Of the ticks found in the south-eastern United States, the brown dog and American dog ticks are the most troublesome. The brown dog tick rarely bites humans, but infestations are frequently found on dogs and in the home.
The brown dog tick is not known to transmit diseases to humans but may transmit disease among dogs. The adult female tick lays a mass of 1000 to 3000 eggs after engorging on a dog's blood. These eggs are often found in cracks on the roof of kennels or high on the walls or ceilings of buildings. In the house, eggs are laid around baseboards, window and door casings, curtains, furniture and edges of rugs. The egg-laying females are often seen going up walls to lay eggs. The eggs hatch in 19 to 60 days into a six-legged, small seed tick. The seed tick takes a blood meal from dogs when they are available. The larvae are so small they won't be noticed on the dog unless a number are together.
The seed tick remains attached for three to six days, turns bluish in color, and then drops to the floor. After dropping from the host, the seed tick hides for six to 23 days before molting into an eight-legged, reddish-brown nymph. Pesticidal control of ticks may require treatment of both the pet and the infested area. If a heavy tick infestation occurs it is necessary to treat pets, home and yard at the same time. Brown dog tick infestations of homes and yards are frequently difficult to control. Insecticides should be applied inside the house carefully as light spot treatments to areas where ticks are known to be hiding. Special effort should be given in treating areas frequented by pets.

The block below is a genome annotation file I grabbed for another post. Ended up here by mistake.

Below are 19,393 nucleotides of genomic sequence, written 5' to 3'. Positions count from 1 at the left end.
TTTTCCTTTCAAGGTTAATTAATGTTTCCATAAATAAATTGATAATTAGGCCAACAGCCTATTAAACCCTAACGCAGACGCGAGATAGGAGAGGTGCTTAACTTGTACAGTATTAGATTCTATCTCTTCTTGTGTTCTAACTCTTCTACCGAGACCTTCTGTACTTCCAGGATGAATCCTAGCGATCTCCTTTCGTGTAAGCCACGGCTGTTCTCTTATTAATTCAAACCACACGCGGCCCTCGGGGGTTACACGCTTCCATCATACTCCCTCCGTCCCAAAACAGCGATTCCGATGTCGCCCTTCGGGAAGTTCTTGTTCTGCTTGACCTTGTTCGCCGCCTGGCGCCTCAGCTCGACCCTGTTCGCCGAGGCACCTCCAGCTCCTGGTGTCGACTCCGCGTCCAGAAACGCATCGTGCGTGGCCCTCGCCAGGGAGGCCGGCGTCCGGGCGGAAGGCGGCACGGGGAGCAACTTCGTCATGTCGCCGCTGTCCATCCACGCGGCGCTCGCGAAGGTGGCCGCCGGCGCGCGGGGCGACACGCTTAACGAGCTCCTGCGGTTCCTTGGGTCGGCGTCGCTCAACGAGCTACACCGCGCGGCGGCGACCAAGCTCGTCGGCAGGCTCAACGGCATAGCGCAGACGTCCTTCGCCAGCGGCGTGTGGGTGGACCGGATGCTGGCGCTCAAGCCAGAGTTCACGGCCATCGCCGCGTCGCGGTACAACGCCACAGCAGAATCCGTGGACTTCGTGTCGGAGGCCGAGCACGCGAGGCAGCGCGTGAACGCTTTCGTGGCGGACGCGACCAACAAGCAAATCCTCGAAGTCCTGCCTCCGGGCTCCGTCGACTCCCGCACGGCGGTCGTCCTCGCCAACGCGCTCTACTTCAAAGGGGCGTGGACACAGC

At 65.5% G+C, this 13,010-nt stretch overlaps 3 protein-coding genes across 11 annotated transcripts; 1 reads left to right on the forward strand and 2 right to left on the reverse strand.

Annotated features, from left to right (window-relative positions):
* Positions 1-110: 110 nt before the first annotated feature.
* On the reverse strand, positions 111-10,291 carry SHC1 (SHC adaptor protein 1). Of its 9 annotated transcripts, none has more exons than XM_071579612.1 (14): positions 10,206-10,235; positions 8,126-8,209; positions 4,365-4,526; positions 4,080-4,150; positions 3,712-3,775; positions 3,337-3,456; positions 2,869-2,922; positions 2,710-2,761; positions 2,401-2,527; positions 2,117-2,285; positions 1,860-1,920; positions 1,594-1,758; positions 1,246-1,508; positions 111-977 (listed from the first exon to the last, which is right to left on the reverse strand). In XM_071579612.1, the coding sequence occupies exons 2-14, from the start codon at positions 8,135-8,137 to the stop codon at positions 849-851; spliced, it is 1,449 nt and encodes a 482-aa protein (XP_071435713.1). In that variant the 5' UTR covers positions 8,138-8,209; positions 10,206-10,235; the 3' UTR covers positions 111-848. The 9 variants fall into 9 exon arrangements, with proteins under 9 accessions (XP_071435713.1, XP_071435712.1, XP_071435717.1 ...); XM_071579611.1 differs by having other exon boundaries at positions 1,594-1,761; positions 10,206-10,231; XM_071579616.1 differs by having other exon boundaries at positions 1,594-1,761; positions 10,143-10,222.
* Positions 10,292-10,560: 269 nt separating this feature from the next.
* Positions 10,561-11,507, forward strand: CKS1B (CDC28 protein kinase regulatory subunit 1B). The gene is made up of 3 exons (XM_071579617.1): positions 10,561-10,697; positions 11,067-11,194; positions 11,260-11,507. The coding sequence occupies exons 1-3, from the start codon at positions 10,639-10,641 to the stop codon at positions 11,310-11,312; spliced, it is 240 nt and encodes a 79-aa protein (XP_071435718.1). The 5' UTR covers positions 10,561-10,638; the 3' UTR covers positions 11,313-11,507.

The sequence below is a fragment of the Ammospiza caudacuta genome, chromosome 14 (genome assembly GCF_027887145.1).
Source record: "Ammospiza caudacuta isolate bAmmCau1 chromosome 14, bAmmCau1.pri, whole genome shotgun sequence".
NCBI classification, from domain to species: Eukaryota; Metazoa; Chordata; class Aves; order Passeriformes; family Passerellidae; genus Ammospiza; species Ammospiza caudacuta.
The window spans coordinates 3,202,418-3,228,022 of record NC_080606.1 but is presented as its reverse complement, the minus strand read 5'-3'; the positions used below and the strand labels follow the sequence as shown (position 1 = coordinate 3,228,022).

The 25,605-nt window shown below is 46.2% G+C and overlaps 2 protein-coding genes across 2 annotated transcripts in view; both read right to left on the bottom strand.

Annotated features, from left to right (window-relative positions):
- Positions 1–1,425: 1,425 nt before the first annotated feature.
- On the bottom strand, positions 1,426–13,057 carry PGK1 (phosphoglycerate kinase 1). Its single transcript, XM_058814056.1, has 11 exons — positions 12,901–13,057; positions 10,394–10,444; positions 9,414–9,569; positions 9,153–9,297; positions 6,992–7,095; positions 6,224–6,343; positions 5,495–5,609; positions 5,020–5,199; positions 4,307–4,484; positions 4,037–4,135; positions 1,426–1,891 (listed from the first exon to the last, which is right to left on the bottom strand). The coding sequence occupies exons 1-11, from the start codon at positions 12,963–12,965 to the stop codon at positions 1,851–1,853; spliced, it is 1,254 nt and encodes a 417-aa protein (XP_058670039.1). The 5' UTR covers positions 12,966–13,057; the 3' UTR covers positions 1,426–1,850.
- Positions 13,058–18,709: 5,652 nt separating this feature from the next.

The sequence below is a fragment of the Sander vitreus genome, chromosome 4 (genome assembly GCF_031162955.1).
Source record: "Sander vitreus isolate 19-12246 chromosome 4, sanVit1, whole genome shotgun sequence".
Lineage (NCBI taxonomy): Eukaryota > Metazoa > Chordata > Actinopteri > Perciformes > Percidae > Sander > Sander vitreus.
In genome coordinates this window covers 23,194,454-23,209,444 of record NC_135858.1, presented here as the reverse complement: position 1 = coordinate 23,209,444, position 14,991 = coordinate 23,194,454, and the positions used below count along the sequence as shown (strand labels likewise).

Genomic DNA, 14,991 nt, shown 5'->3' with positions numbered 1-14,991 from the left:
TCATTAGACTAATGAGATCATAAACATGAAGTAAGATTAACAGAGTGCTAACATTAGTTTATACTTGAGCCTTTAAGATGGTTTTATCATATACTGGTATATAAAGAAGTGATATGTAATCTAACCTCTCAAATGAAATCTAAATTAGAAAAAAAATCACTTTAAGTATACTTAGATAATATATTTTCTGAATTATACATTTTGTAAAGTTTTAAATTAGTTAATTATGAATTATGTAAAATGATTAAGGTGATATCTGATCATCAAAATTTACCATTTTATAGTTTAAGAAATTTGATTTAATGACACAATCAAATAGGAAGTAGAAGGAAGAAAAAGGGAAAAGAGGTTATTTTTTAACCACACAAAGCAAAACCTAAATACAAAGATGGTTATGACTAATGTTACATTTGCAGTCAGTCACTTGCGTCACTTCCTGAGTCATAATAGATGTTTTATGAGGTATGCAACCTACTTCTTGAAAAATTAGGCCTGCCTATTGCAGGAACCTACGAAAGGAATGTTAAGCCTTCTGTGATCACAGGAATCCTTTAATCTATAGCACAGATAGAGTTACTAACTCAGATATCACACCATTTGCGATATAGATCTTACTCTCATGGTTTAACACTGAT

Applications at two to four week intervals may be necessary to eliminate the ticks. Pets should be kept off treated surfaces until the latter are dry. If you suspect you have ticks call us immediatly to schedule a free consultation with one of our technician experts!